We’ve got lots of sports and countryside activities available this half term.
Section 353 of the Gambling Act defines a track as a horse racecourse, greyhound track or other premises on any part of which a race or other sporting event takes place or is intended to take place.
The Act does not give a list of premises that are officially recognised as ‘tracks’ but there are a number of venues where sporting events do or could take place, and accordingly could accommodate the provision of betting facilities. Examples of tracks include:
- a horse racecourse (referred as ‘racecourses’)
- a greyhound track
- a point-to-point horserace meeting
- football, cricket and rugby grounds
- an athletics stadium
- a golf course
- venues hosting darts, bowls, or snooker tournaments
- a premises staging boxing matches
- a section of river hosting a fishing competition
- a motor racing event.
This list is by no means exhaustive, as, in theory, betting could take place at any venue where a sporting or competitive event is occurring. While many of these venues are not commonly understood to be ‘tracks’, they fall within the definition of ‘track’ defined by the Act. Licensing authorities may be of the view that they have few tracks in their administrative area, but the very nature of the Act’s definition indicates that most localities are likely to have venues that could be classified as a track for betting purposes.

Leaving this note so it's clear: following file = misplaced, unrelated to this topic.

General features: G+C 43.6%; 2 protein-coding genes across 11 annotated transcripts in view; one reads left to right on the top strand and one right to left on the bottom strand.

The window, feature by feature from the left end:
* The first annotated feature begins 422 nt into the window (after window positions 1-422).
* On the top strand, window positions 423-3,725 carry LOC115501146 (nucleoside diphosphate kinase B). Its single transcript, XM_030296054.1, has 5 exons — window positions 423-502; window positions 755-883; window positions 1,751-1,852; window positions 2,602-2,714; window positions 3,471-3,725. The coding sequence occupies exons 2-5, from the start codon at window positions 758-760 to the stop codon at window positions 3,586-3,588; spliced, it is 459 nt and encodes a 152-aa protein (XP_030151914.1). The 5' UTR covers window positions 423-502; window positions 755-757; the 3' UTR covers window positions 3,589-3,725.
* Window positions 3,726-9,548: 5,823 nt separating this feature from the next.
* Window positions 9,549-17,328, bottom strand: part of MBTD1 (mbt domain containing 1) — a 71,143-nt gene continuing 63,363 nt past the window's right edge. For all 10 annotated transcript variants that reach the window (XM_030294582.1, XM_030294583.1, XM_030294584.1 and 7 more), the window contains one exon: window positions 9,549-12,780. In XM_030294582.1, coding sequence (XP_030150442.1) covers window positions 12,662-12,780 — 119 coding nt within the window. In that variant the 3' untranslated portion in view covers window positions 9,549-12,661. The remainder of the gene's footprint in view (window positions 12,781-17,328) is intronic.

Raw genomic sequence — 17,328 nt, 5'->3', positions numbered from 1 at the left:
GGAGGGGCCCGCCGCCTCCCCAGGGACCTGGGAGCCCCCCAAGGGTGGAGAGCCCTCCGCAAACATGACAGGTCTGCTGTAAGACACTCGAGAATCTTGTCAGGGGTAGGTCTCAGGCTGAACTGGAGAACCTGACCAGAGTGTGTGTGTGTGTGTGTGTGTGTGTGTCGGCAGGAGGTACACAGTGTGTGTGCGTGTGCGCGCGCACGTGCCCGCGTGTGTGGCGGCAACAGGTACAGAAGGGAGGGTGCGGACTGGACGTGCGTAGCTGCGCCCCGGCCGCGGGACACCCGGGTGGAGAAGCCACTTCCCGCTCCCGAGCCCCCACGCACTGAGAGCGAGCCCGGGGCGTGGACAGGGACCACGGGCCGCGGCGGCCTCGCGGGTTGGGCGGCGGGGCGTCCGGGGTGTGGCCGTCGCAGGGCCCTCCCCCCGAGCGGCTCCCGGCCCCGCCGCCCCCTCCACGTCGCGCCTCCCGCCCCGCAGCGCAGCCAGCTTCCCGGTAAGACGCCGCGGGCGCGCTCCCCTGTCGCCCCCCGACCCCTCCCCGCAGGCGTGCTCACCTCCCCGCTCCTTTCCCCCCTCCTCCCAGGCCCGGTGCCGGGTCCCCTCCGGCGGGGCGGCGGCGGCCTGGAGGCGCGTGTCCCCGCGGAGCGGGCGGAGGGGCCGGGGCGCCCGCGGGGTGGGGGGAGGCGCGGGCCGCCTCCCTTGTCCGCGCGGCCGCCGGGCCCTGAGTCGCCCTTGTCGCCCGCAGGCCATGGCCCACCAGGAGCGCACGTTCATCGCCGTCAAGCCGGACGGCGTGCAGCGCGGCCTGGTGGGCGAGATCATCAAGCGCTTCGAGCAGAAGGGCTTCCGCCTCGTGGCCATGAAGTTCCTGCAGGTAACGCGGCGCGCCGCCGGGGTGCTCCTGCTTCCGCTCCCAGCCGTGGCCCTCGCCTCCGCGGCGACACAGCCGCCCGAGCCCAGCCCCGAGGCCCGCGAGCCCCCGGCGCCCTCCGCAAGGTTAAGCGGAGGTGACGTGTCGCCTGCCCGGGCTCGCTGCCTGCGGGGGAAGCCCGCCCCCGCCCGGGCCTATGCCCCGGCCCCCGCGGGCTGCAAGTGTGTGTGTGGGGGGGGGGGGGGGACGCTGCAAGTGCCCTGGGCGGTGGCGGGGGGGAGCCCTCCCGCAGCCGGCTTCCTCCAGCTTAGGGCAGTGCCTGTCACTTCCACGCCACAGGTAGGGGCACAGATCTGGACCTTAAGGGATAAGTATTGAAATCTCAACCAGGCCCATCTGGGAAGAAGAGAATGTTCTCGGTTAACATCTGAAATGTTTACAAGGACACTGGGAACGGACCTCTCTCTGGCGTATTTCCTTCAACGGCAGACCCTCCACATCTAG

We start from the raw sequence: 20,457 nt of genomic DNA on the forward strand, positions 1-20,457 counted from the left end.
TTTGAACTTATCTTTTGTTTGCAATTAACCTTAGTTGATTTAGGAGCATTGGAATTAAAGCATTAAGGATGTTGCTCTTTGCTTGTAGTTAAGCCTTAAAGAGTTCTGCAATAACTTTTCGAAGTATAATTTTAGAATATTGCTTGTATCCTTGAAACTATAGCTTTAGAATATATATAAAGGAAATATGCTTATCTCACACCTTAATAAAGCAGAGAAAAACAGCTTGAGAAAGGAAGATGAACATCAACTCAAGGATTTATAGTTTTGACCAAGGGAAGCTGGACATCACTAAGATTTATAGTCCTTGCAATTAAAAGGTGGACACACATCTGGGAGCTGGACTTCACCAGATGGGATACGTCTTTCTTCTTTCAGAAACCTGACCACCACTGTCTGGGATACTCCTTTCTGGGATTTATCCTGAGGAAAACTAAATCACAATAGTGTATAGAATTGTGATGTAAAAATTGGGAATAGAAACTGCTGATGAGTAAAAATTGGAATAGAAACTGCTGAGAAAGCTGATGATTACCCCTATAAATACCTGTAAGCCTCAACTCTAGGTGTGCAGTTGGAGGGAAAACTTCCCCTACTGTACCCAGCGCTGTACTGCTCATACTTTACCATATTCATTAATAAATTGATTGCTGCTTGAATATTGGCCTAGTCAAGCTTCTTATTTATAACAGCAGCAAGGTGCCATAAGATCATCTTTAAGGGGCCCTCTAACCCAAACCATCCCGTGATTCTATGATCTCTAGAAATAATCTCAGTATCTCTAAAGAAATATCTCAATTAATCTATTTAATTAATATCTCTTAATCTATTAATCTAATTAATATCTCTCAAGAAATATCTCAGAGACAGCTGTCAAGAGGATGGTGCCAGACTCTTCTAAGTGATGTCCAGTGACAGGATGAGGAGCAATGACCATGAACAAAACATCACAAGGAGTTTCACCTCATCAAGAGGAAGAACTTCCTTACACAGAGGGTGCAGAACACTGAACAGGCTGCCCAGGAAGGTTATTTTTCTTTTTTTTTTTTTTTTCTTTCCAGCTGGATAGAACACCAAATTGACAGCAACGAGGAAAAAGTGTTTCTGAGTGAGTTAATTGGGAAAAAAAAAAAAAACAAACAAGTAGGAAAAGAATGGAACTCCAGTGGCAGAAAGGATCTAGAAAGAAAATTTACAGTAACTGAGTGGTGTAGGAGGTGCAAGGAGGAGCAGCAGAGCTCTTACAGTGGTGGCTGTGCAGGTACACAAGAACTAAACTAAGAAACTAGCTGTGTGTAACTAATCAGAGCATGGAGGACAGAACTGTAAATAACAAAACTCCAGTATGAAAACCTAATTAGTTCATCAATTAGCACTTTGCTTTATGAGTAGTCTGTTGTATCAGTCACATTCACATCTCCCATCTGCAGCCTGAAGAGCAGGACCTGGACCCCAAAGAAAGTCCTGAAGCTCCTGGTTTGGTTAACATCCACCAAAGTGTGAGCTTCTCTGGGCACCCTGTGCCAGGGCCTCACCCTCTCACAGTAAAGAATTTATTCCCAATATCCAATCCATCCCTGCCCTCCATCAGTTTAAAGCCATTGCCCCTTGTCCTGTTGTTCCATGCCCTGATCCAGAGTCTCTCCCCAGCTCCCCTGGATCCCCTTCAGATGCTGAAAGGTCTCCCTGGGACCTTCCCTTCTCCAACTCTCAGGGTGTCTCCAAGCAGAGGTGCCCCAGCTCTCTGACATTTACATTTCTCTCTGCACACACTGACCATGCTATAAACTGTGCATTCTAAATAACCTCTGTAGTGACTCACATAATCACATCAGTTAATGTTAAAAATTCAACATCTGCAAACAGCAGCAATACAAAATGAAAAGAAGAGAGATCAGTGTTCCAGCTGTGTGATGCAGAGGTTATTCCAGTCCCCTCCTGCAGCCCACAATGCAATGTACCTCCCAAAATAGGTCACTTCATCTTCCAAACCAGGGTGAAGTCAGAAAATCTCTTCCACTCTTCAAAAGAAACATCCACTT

The Act also provides for tracks which do not currently offer betting facilities, but may elect to do so at some stage in the future. This means that land which has a number of uses, one of which fulfils the definition of a track, could qualify for a premises licence. Examples could include agricultural land upon which a point-to-point meeting takes place or a theatre, arena or exhibition centre where sporting events such as darts or snooker competitions are held. Under the Act, these may all be classified as tracks.
The Act does not define what constitutes a sporting event or race and the Commission leaves this to licensing authorities to decide on a case by case basis.
If an individual or company wants to offer betting facilities on a sporting event then different forms of ‘approval’ are available, one of which must be obtained if betting is to be provided, irrespective of whether the betting is generally incidental to the main sporting activity. The different types of approval for the provision of betting facilities at premises are:
- a premises licence
- an occasional use notice.
Last updated: 26th January 2017